In deciding a motion to dismiss, the Court must determine whether the complaint contains “enough facts to state a claim to relief that is plausible on its face” when deciding whether to dismiss a case under Fed.R.Civ.P. 12(b)(6). Bell Atl. Corp. v. Twombly, 550 U.S. 544, 570, 127 S.Ct. 1955, 1974 (2007). “A claim has facial plausibility when the plaintiff pleads factual content that allows the court to draw the reasonable inference that the defendant is liable for the misconduct alleged.” Ashcroft v. Iqbal, 556 U.S. 662, 678, 129 S.Ct. 1937, 1949 (2009). Although the plausibility standard is not equivalent to a “‘probability requirement, ' . . . it asks for more than a sheer possibility that a defendant has acted unlawfully.” Id. (quoting Twombly, 550 U.S. at 556, 127 S.Ct. at 1965). “[W]here the well-pleaded facts do not permit the court to infer more than the mere possibility of misconduct, the complaint has alleged-but it has not ‘show[n]'-that the pleader is entitled to relief.” Id. at 679, 129 S.Ct. at 1950 (quoting Fed.R.Civ.P. 8(a)(2)).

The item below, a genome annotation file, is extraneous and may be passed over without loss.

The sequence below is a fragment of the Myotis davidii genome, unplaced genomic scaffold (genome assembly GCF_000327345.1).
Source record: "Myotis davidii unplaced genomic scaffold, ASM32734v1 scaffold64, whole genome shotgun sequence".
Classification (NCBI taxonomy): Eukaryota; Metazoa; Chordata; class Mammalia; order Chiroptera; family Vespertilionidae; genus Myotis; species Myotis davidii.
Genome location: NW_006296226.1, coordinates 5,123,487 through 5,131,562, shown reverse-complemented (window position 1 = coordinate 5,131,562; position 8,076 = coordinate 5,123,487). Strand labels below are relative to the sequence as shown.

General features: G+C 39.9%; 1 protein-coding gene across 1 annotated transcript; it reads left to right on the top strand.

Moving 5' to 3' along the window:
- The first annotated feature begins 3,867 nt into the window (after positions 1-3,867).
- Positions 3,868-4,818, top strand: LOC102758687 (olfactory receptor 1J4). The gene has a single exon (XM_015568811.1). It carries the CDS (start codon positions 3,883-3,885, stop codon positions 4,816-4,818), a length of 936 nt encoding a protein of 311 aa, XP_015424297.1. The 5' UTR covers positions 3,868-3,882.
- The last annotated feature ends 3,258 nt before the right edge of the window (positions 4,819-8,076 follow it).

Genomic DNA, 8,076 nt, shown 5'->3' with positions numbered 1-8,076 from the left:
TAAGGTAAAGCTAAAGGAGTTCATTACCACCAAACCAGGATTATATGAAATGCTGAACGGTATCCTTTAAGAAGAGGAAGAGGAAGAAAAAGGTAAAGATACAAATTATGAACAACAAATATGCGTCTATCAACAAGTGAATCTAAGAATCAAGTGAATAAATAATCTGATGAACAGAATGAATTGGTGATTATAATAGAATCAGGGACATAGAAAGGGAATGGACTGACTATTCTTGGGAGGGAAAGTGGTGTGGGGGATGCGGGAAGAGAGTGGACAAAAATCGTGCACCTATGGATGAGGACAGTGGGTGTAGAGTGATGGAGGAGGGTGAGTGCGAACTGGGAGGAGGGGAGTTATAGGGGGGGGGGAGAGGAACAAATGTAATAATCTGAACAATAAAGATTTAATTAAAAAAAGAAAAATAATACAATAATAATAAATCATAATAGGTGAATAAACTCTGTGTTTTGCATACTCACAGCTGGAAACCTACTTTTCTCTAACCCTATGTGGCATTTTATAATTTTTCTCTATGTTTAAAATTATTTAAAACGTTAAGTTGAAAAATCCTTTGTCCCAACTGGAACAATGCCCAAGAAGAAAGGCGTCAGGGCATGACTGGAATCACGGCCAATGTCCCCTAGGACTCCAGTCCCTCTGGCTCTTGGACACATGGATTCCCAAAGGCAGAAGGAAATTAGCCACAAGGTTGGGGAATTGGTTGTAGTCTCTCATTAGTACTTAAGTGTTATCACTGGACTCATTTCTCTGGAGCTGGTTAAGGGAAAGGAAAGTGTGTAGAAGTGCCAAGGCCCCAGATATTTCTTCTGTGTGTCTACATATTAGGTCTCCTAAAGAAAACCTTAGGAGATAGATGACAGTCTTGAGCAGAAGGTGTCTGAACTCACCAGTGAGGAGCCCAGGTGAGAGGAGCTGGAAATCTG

III. Discussion

         A. The Private Defendants, MACIL and HAAI

         A claim under 42 U.S.C. § 1983 “‘must satisfy two elements: 1) the deprivation of a right secured by the Constitution or laws of the United States and 2) the deprivation was caused by a person acting under color of state law.'” Tahfs v. Proctor, 316 F.3d 584, 590 (6th Cir. 2003) (quoting Ellison v. Garbarino, 48 F.3d 192, 194 (6th Cir. 1995)). Therefore, a plaintiff cannot typically bring a § 1983 case against a private party. Id.

         There are three primary tests to determine whether a private party acts under color of state law. None of them is alleged by Plaintiffs. Id. at 591. Rather, Plaintiffs argue that MACIL and HAAI are liable via an exception to the three tests which applies when there is a conspiracy between the private party and a state actor. Cooper v. Parrish, 203 F.3d 937, 952 n.2 (6th Cir. 2000) (“If a private party has conspired with state officials to violate constitutional rights, then that party qualifies as a state actor and may be held liable pursuant to § 1983.”). There need not be an express agreement, and the alleged conspirators need not know the details of the plan: “[a]ll that must be shown is that there was a single plan, that the alleged coconspirator shared in the general conspiratorial objective, and that an overt act was committed in furtherance of the conspiracy that caused injury to the complainant.” Hooks v. Hooks, 771 F.2d 935, 944 (6th Cir. 1985); see also Memphis, Tenn. Area Local Am. Postal Workers Union v. City of Memphis, 361 F.3d 898, 905-06 (6th Cir. ...